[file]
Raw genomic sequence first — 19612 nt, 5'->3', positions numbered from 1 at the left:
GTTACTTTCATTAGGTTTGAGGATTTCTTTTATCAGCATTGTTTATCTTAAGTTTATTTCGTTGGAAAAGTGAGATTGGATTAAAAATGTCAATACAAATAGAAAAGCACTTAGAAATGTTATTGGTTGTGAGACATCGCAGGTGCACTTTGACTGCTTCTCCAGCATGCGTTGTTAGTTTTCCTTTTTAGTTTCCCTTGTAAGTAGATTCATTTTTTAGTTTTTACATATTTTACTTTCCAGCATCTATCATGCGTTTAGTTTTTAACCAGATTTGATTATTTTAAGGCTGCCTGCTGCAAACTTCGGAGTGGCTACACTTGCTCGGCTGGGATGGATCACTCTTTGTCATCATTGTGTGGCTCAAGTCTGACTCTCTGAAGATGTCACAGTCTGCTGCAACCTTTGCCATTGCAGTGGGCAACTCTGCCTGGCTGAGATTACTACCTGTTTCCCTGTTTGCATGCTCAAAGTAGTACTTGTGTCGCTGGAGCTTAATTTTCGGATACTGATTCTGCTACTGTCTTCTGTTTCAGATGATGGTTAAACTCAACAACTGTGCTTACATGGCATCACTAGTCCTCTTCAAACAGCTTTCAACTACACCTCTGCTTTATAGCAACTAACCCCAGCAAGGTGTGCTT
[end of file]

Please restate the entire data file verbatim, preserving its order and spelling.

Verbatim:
Raw genomic sequence first — 19612 nt, 5'->3', positions numbered from 1 at the left:
GTTACTTTCATTAGGTTTGAGGATTTCTTTTATCAGCATTGTTTATCTTAAGTTTATTTCGTTGGAAAAGTGAGATTGGATTAAAAATGTCAATACAAATAGAAAAGCACTTAGAAATGTTATTGGTTGTGAGACATCGCAGGTGCACTTTGACTGCTTCTCCAGCATGCGTTGTTAGTTTTCCTTTTTAGTTTCCCTTGTAAGTAGATTCATTTTTTAGTTTTTACATATTTTACTTTCCAGCATCTATCATGCGTTTAGTTTTTAACCAGATTTGATTATTTTAAGGCTGCCTGCTGCAAACTTCGGAGTGGCTACACTTGCTCGGCTGGGATGGATCACTCTTTGTCATCATTGTGTGGCTCAAGTCTGACTCTCTGAAGATGTCACAGTCTGCTGCAACCTTTGCCATTGCAGTGGGCAACTCTGCCTGGCTGAGATTACTACCTGTTTCCCTGTTTGCATGCTCAAAGTAGTACTTGTGTCGCTGGAGCTTAATTTTCGGATACTGATTCTGCTACTGTCTTCTGTTTCAGATGATGGTTAAACTCAACAACTGTGCTTACATGGCATCACTAGTCCTCTTCAAACAGCTTTCAACTACACCTCTGCTTTATAGCAACTAACCCCAGCAAGGTGTGCTT